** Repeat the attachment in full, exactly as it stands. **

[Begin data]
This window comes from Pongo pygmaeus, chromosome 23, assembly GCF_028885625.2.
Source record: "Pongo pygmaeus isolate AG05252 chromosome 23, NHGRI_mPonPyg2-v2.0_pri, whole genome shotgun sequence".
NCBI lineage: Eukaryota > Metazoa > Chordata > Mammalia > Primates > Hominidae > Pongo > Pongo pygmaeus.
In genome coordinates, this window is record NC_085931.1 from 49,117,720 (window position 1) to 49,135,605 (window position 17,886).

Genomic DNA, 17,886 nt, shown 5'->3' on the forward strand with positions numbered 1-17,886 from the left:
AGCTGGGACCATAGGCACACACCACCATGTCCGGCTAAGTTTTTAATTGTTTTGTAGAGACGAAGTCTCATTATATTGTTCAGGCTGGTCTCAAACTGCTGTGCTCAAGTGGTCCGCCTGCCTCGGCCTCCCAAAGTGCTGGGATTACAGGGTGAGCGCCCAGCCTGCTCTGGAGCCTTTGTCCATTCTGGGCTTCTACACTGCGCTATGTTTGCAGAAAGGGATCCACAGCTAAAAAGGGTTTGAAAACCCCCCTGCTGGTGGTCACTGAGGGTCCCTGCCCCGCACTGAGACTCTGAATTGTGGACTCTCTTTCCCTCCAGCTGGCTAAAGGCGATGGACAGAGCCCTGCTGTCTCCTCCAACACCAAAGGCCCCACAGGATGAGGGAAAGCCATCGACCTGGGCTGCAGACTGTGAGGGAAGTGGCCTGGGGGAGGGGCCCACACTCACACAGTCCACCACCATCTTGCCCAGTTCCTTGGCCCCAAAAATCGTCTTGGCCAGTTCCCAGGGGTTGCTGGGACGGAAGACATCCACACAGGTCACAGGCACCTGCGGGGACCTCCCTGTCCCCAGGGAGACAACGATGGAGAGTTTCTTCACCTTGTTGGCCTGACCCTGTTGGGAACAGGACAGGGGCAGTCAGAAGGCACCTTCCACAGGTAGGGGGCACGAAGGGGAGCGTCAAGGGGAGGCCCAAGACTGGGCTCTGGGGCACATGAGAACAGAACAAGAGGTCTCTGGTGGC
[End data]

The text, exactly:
This window comes from Pongo pygmaeus, chromosome 23, assembly GCF_028885625.2.
Source record: "Pongo pygmaeus isolate AG05252 chromosome 23, NHGRI_mPonPyg2-v2.0_pri, whole genome shotgun sequence".
NCBI lineage: Eukaryota > Metazoa > Chordata > Mammalia > Primates > Hominidae > Pongo > Pongo pygmaeus.
In genome coordinates, this window is record NC_085931.1 from 49,117,720 (window position 1) to 49,135,605 (window position 17,886).

Genomic DNA, 17,886 nt, shown 5'->3' on the forward strand with positions numbered 1-17,886 from the left:
AGCTGGGACCATAGGCACACACCACCATGTCCGGCTAAGTTTTTAATTGTTTTGTAGAGACGAAGTCTCATTATATTGTTCAGGCTGGTCTCAAACTGCTGTGCTCAAGTGGTCCGCCTGCCTCGGCCTCCCAAAGTGCTGGGATTACAGGGTGAGCGCCCAGCCTGCTCTGGAGCCTTTGTCCATTCTGGGCTTCTACACTGCGCTATGTTTGCAGAAAGGGATCCACAGCTAAAAAGGGTTTGAAAACCCCCCTGCTGGTGGTCACTGAGGGTCCCTGCCCCGCACTGAGACTCTGAATTGTGGACTCTCTTTCCCTCCAGCTGGCTAAAGGCGATGGACAGAGCCCTGCTGTCTCCTCCAACACCAAAGGCCCCACAGGATGAGGGAAAGCCATCGACCTGGGCTGCAGACTGTGAGGGAAGTGGCCTGGGGGAGGGGCCCACACTCACACAGTCCACCACCATCTTGCCCAGTTCCTTGGCCCCAAAAATCGTCTTGGCCAGTTCCCAGGGGTTGCTGGGACGGAAGACATCCACACAGGTCACAGGCACCTGCGGGGACCTCCCTGTCCCCAGGGAGACAACGATGGAGAGTTTCTTCACCTTGTTGGCCTGACCCTGTTGGGAACAGGACAGGGGCAGTCAGAAGGCACCTTCCACAGGTAGGGGGCACGAAGGGGAGCGTCAAGGGGAGGCCCAAGACTGGGCTCTGGGGCACATGAGAACAGAACAAGAGGTCTCTGGTGGC